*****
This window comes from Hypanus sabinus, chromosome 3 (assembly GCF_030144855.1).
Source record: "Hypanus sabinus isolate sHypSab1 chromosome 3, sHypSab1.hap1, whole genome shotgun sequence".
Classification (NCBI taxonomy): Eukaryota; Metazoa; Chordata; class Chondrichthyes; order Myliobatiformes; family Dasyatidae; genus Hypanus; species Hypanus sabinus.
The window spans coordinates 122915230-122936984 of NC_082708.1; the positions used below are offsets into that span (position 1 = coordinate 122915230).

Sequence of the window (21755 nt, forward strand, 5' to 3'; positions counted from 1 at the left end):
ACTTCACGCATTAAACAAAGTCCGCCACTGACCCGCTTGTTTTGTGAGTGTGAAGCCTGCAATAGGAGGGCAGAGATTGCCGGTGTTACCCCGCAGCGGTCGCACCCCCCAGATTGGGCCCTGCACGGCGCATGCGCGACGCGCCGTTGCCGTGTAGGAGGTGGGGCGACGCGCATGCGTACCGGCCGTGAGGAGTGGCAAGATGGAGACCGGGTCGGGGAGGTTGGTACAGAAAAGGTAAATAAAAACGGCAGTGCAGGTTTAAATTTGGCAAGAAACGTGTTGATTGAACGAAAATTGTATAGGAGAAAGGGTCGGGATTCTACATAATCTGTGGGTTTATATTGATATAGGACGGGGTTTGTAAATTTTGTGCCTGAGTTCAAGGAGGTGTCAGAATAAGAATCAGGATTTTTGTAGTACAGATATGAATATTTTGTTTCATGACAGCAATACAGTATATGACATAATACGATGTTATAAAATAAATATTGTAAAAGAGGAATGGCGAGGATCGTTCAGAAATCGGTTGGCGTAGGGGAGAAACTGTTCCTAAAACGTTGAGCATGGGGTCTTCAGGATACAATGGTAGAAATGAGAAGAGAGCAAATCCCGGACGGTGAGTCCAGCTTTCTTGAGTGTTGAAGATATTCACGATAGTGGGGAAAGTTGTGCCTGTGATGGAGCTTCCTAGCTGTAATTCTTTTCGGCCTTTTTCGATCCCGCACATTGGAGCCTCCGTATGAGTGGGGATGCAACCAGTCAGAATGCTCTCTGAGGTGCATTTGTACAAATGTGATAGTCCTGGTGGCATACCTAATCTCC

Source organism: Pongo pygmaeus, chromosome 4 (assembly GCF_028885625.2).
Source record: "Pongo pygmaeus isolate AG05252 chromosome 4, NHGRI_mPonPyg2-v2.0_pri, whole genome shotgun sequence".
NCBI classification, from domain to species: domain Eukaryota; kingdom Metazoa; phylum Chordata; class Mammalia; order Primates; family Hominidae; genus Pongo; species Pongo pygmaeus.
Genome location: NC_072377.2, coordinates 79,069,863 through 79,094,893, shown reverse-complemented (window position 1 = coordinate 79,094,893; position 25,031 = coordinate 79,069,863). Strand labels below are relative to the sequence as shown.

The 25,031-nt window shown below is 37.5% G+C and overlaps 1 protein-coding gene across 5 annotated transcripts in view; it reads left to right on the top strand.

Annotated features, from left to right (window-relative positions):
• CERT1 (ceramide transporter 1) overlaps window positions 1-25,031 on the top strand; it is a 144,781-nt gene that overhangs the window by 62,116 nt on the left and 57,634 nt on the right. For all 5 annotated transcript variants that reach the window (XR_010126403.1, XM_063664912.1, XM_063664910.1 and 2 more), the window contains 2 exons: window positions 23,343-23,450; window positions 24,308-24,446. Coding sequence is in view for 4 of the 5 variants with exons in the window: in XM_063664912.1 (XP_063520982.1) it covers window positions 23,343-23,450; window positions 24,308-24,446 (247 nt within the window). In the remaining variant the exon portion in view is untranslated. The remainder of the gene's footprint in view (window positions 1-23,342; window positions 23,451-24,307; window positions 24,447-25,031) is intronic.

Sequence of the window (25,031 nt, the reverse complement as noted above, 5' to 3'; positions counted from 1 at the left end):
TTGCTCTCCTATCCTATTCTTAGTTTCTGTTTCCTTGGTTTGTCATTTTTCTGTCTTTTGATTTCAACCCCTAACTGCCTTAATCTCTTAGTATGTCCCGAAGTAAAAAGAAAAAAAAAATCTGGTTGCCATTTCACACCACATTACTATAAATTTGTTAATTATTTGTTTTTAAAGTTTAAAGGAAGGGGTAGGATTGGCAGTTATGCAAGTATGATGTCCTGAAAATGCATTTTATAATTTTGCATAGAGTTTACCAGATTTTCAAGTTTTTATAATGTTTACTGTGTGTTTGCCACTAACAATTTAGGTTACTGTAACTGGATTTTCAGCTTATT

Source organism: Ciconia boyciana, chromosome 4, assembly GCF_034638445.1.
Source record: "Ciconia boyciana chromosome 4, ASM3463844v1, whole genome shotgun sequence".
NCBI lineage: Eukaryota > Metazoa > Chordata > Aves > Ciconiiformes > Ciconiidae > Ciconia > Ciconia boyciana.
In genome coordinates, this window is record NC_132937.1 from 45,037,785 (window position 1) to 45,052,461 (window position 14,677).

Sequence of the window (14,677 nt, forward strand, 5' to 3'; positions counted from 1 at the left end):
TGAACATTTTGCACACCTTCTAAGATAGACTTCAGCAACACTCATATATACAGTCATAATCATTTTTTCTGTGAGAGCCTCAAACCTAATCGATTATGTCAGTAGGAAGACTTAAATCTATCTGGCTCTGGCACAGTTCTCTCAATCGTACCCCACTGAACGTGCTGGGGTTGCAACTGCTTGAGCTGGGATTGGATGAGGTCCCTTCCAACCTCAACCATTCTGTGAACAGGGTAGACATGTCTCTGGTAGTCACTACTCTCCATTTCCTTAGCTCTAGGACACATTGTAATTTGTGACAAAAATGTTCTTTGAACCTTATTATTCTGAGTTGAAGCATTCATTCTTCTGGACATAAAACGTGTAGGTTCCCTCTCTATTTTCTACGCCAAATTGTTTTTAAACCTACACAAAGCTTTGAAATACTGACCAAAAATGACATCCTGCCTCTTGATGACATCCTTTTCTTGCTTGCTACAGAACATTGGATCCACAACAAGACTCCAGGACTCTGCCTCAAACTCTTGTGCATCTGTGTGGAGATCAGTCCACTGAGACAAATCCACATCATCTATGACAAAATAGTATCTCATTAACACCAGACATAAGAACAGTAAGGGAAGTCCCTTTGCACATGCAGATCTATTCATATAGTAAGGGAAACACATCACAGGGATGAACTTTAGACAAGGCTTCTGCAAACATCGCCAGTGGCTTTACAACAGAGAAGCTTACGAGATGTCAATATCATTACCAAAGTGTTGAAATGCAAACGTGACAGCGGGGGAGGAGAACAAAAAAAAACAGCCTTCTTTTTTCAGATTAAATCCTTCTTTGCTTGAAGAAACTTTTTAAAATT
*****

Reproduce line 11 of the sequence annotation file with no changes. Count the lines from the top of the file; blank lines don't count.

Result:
The 25,031-nt window shown below is 37.5% G+C and overlaps 1 protein-coding gene across 5 annotated transcripts in view; it reads left to right on the top strand.